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NDT Plus. 2009 Nov;2(Suppl_3):iii20-iii24.

The clinical challenge of SIADH-three cases.

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Department of Internal Medicine, Erasmus Medical Center, Rotterdam , The Netherlands.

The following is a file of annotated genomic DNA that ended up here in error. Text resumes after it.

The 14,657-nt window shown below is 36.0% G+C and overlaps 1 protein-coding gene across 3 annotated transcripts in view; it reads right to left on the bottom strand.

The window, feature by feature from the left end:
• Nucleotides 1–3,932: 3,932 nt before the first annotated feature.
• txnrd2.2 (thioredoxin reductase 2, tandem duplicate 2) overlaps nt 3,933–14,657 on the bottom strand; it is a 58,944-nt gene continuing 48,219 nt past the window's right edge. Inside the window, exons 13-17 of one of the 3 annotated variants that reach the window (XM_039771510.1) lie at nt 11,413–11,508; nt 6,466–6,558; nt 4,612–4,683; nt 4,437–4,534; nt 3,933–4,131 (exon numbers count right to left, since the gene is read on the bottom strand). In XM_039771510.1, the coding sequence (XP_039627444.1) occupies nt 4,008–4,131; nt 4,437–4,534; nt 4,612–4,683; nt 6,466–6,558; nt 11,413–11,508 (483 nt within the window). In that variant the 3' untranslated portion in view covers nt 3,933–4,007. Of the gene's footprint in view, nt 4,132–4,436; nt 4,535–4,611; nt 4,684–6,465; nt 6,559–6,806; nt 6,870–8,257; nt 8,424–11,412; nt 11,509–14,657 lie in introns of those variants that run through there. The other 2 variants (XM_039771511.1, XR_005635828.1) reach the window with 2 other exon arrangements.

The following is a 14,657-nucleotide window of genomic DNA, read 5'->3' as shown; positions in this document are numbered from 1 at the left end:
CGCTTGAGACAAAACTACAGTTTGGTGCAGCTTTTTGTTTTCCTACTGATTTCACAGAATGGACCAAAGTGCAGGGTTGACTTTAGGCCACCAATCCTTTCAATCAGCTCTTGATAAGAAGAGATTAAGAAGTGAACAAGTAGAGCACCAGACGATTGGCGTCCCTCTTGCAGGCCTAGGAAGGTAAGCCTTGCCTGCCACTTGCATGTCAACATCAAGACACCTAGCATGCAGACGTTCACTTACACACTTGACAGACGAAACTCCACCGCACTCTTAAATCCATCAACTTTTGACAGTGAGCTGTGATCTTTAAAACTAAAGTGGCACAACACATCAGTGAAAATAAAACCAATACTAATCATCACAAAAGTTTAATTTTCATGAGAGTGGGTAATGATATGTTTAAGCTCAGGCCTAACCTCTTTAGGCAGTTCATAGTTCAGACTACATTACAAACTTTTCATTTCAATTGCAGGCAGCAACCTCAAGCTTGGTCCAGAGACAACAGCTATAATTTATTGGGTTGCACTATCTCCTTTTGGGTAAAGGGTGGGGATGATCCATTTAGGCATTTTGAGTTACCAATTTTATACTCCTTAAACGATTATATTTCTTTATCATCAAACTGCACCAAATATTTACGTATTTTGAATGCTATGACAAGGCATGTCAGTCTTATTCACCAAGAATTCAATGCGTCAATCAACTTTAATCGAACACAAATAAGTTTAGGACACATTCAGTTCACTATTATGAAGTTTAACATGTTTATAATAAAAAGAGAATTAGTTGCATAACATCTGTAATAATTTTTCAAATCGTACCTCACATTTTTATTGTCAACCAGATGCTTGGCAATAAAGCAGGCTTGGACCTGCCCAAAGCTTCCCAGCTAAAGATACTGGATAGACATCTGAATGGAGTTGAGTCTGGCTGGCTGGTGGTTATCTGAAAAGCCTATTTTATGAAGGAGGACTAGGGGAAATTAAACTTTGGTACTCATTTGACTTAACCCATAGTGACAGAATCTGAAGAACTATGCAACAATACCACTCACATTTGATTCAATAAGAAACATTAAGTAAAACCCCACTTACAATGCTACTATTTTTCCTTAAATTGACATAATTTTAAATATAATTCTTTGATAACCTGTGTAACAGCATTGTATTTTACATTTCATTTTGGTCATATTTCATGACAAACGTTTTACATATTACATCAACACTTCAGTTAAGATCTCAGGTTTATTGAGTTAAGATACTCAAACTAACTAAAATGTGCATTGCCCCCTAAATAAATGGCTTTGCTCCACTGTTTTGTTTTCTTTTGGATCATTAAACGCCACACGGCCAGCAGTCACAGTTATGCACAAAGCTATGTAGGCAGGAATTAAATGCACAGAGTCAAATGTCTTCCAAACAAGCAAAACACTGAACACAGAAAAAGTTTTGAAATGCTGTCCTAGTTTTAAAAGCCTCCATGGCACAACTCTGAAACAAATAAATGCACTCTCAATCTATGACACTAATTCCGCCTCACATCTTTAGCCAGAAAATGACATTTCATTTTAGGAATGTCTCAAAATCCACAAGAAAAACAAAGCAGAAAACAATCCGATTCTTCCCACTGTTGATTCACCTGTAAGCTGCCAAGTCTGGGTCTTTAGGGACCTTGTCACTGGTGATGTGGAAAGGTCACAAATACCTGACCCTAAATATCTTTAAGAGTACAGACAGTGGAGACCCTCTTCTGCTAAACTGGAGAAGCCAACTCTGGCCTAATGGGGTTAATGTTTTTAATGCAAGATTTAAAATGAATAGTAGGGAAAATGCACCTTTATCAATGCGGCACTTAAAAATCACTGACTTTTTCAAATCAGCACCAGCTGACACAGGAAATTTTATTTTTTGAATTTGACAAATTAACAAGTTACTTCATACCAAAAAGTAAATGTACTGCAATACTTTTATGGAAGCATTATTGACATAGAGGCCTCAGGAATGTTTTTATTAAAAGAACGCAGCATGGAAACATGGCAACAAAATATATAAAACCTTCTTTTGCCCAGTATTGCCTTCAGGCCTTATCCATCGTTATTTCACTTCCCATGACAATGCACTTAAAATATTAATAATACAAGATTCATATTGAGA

The syndrome of inappropriate antidiuretic hormone secretion (SIADH) remains a challenging disorder to diagnose and treat. Three cases are presented to illustrate these challenges. The first two cases had drug-induced SIADH secondary to a selective serotonin reuptake inhibitor (for depression) or carbamazepine (for trigeminal neuralgia). The third case had SIADH possibly secondary to bronchiectasis. The lowest serum sodium concentrations ranged between 118 and 124 mmol/L in the three cases. Hyponatraemia was not acute and severe symptoms were absent. However, several mild neurological symptoms were present. In the first case, hyponatraemia likely contributed to a fall, which resulted in a fracture of the odontoid process of the axis. The other two cases also had gait disturbances, in addition to nausea, headache, impaired memory, difficulty concentrating and confusion. In at least two of the cases, the underlying cause of SIADH was impossible to reverse. Traditional treatment for SIADH with fluid restriction and demeclocycline failed, caused side effects or increased duration of hospital stay. These examples suggest a need for better treatment options. The introduction of the vasopressin-receptor antagonists for SIADH may be a welcome new therapy to overcome some of these challenges.

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